Tucsonans Protest Recent Supreme Court Decision

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Tucsonans protested across the street from the U.S. District Courthouse. - DALAL RADWAN
  • Dalal Radwan
  • Tucsonans protested across the street from the U.S. District Courthouse.


Tucson’s downtown federal courthouse stood witness last week to dozens of protesters speaking out about the Supreme Court decision to uphold the Trump Administration’s travel ban.

Elmira Torabzadeh, a researcher from Iran working at the University of Arizona, hasn’t seen her family in six years. The recent ban killed her chances to see her mother, whom she hoped could join her in the U.S. to “take care of me and my baby and see their grandchild.”



Marilyn, who wished not to disclose her full name, took part in the protest. She said that as a Latina immigrant, she rallies and protests the ban in a country “that was built on the immigrant community.” As an immigrant herself, Marilyn said her presence in the U.S. is not an invasion, rather an opportunity “to educate ourselves and families.”

Barbara Mocking has lived in Tucson for 42 years, and wore a mask emblazoned with the colors of U.S. flag. In her hands, she held a sign she said protested “her country’s hijack by an extremely right-winged, homophobic, Islamophobic, Xenophobic government.”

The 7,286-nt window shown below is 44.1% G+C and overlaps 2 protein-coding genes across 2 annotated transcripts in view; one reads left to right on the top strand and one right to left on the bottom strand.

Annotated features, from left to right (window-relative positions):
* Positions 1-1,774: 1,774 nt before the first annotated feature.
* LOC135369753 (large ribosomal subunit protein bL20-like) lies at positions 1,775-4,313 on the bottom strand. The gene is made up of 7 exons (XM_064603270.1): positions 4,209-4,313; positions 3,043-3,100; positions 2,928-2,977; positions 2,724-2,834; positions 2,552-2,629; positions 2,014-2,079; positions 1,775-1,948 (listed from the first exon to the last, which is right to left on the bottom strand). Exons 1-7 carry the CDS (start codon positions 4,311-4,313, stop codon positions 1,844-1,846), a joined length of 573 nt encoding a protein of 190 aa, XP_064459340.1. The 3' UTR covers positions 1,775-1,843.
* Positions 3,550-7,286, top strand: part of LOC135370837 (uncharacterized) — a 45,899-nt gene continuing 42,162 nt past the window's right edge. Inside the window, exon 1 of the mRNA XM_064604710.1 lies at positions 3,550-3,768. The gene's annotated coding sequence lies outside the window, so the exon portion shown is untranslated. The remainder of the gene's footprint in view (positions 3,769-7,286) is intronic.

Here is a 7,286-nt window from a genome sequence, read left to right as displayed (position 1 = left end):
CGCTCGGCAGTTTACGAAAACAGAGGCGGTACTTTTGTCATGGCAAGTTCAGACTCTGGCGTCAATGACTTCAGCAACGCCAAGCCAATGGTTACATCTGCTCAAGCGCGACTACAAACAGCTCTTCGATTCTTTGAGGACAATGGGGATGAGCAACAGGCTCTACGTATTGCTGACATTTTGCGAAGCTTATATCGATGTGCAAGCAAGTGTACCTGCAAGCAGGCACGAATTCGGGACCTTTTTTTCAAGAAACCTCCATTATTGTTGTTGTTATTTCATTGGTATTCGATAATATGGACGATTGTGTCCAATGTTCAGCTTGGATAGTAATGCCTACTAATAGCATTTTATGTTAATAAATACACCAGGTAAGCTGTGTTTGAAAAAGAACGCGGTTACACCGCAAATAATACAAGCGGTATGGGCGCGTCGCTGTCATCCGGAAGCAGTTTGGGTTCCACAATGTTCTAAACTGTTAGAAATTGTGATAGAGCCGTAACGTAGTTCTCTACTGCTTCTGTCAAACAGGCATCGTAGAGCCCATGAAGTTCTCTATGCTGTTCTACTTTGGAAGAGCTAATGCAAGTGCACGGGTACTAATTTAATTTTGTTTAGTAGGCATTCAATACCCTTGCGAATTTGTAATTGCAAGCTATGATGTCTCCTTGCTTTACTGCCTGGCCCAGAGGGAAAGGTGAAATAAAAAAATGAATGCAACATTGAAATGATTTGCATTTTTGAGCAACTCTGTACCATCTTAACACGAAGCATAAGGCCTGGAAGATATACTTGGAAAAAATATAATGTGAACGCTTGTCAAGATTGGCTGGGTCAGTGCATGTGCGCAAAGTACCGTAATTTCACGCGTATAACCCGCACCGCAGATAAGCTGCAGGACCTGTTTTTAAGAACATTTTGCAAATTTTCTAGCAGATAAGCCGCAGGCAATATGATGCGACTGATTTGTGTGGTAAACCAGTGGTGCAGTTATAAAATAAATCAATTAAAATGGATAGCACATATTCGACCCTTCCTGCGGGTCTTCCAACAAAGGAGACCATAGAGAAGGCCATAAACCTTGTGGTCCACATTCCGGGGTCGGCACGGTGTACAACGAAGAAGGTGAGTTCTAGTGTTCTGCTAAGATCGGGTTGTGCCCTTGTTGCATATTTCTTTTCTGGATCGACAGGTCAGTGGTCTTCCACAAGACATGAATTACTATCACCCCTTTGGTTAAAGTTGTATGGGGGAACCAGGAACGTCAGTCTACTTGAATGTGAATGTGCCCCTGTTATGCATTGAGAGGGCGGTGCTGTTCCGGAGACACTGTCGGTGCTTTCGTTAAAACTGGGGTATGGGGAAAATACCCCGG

According to Mocking, it is love for her country that drives her to embrace diversity. She identifies as a “citizen of the world,” and believes everyone should have the chance to belong.

A local Tucsonan, Owen Klay stands with those who oppose the ban. Klay said he’s executing his right to “come out here and show that we strongly disagree” with the Trump administration policies.

Annalisa Medina, another protester, said she’s “been blessed to work and learn with a lot of refugees.” Medina said she demonstrated because she believes refugees and immigrants are great people who deserve to live in the United States.

These voices were joined by roughly 50 others, and were heard across the street outside the U.S. District Court downtown. Signs, chants, and honking cars delivered the protesters' message: don’t ban travel from seven countries: Iran, Syria, Libya, Somalia, Yemen, North Korea and Venezuela.

The Supreme Court ruled by a 5-4 decision on the executive order, that was described by the majority as "squarely within the scope" of the president's powers.

Diversity and inclusiveness are core values for the protesters, and Klay believes that “diversity is always important. It introduces you to new viewpoints, new cultures, new values,” and creates a healthy, homogenous community, that accepts people from all walks of life.

Read more about the decision via this NPR article.

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